Each year the degree show seems to come around quicker than the last. I said as much talking to a tutor in the middle of the DMJ space. Kitted out like a modern newsroom with rows of screens set into a false wall, tablets and other handheld devices propped up tables, it all looks very hi-tec. A world away from my 1950’s recreation: heavy oak writing desk, G.P.O. phone and BFI footage: class of 2012…
I usually enjoy the HSAD Fine Art show and this year is no exception. Set up under the banner We Are Not Famous Yet. The twelve graduates pose questions about the world we live in and how they see it.
On the first wall is written what appear to be each of their responses to the question ‘Why’ (Repeated in the handy newspaper accompanying the show. Good to see print making a comeback through models such as Newspaper Club)
‘I am not famous yet because I am a thief; a mediocre thief.’
‘I am not famous yet because I am not Hugh Grant.‘
And my particular favourite… ‘I am not famous yet because fame is the thirst of scoundrels and youth; my own genius is enough.’
After viewing all the work and creating some mental picture, perhaps you can go back and assign correctly, the responses to their owners?
Having had my attention piqued by a snap on my newsfeed, I went first in search of Helen Chance‘s installation. It was outside, away from the rest. ‘Work In Progress‘ exists in the mind of the viewer. It, whatever it is, is obscured from view by an infuriating layer of whitewash, the sort you find daubed on abandoned shop windows on the high street. It is made of a sort of chalk mix, I didn’t know that. The work is further out of reach being that it is behind the window, you can’t get inside. On hands and knees face pressed against the glass, I glimpse something orange that is further obscured by a plastic sheet. I am pleased to have understood the appearance of the whitewash in a building’s lifecycle but I am ultimately left frustrated and then in turn amused at my frustration, by this piece.
Things on walls greet me next. Paintings, drawings and more. I see a piece by Nikki Mclaren that puts me in mind of the Blake prints consumed by Ralph Fiennes, in the film version of Thomas Harris’ novel Red Dragon. Having watched it earlier the same week, the comparison might have been reached all to easily.
A curtain with an age restriction attached, tempts me in and nightmarish faces greet me at every turn: cartoonish drawings of depravity and sadomasochism. Seeing the erections on some of the figures, the line ‘pain is close to pleasure,’ comes to mind. I’m not drawn to the work and I leave Shannon Dixon‘s tortured world behind me.
There are more depictions of the nude female form on walls: posing, posturing but it is just the one image which I am drawn to. It contains a mirror or reflected image of a face, it is one to which I need to return, to understand why this painting by Ria Marshall stood out for me.
I noticed the peg and ceramic pieces on interlocking floor mats but aside from a fleeting glance they didn’t grab me. Likewise the abstract line drawings at the start of the show I’m not good with abstract, never have been. I like narrative, work that has a story, or from which I can create a story around.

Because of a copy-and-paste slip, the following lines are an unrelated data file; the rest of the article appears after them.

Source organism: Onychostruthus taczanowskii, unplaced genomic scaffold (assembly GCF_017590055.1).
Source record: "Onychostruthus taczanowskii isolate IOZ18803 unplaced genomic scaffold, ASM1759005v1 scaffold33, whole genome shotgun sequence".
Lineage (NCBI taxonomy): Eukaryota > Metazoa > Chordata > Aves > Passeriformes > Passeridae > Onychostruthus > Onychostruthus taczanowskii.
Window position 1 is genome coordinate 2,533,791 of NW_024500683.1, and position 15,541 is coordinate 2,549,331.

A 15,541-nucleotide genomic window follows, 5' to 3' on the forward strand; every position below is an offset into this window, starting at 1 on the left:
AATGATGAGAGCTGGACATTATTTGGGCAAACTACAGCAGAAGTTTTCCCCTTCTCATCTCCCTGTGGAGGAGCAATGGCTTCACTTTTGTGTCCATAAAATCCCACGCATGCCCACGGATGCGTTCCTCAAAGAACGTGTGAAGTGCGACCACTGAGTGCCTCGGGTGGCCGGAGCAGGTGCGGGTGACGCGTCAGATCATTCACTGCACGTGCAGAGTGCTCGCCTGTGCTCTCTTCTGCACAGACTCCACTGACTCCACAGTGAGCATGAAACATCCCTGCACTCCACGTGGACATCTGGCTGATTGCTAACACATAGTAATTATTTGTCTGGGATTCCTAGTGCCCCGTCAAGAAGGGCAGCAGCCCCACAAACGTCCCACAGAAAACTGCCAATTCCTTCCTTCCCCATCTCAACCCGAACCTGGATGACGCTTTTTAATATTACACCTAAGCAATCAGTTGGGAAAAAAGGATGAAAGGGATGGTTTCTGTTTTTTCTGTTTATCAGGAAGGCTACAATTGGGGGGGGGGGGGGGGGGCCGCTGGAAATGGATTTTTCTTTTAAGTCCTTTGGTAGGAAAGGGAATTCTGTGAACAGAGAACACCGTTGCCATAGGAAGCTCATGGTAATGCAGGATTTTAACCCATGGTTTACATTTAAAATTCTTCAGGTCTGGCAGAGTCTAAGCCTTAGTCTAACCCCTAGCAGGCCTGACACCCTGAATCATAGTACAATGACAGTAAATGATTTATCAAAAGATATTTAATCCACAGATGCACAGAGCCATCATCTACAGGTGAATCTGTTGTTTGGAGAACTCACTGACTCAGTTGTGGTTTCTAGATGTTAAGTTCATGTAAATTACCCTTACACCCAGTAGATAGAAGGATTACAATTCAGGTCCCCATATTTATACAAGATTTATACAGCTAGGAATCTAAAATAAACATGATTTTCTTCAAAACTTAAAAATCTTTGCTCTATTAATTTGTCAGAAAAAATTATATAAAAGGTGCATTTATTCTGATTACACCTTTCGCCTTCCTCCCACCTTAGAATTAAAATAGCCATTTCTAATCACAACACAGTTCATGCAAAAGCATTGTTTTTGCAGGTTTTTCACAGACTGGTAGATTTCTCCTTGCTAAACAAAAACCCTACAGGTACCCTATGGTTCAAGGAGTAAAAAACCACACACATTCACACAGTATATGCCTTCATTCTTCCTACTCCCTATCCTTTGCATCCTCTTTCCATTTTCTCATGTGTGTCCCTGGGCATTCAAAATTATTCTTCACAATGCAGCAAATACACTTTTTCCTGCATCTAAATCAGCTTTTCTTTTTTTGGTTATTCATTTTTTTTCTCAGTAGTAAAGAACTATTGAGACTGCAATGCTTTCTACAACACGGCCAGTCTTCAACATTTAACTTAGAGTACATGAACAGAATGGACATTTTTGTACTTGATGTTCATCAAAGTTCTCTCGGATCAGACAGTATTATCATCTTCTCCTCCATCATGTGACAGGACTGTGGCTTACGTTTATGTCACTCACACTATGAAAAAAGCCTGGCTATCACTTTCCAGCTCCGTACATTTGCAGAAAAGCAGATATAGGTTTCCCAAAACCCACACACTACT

I liked being in the central space that was essentially an artist’s studio with materials on the desk, the paint encrusted shirts hanging on the pegs, the sketches and images creating a path through layers of inspiration and research.
I also like the oculus app (possibly not its actual name) which I think was Matthew Hopper‘s creation. The application if not the actual digital app. He invited me to look at a rural landscape with a few buildings and trees, through the handmade viewing device. This I did and I thought I could detect a slightly altered dimensional effect. It wasn’t quite the 3D of the cinema blockbuster but it was there. He invited me to walk around in his painting, which I did and then I kept walking, until I was facing the opposite way, but I could still see the painting. In fact wherever I looked I could see the painting. It was wrapped digitally all around me. I had fun with this one.
I am stopped in my tracks by what at first, I believe to be a typewriter, but on closer inspection looks more like a cash register. It turns out to be an old adding machine found on the Lord Line site by artist/archivist Katie Wilkinson. Her collection of found and made objects has their own handmade booklet to accompany them. Inside, amongst the many layers of art speak, imitating the layers of earth and rock from where Katie plucks her artifacts, are shots of the iconic site, images of process and materials. The handmade brochure looks good in my collection.
I have just days before, seen Katie’s name in the local press, an observer of and commenting on, the recent fire on the second floor of the main Lord Line building. Looking through the booklet I wonder what, if anything at all, she would make of my own recent explorations surrounding place and identity: the possible damaging effect to the psyche, from rapid architectural change.
A second enclosed space, wittily called ‘Haus of Fraser‘ has been recommended to me at least three times, before I find my way to Fraser Briggs’ offbeat retail experience.
I write in my notebook…
‘Art school in jokes, out and out art jokes, inside out marketing with no guarantees…‘ feeling pretty pleased with what I have just written, I quickly close my notebook.
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And whether or not I’ve mentioned your name or piece specifically, I look forward to seeing some of you exhibiting and/or visiting Red Gallery in the months to come.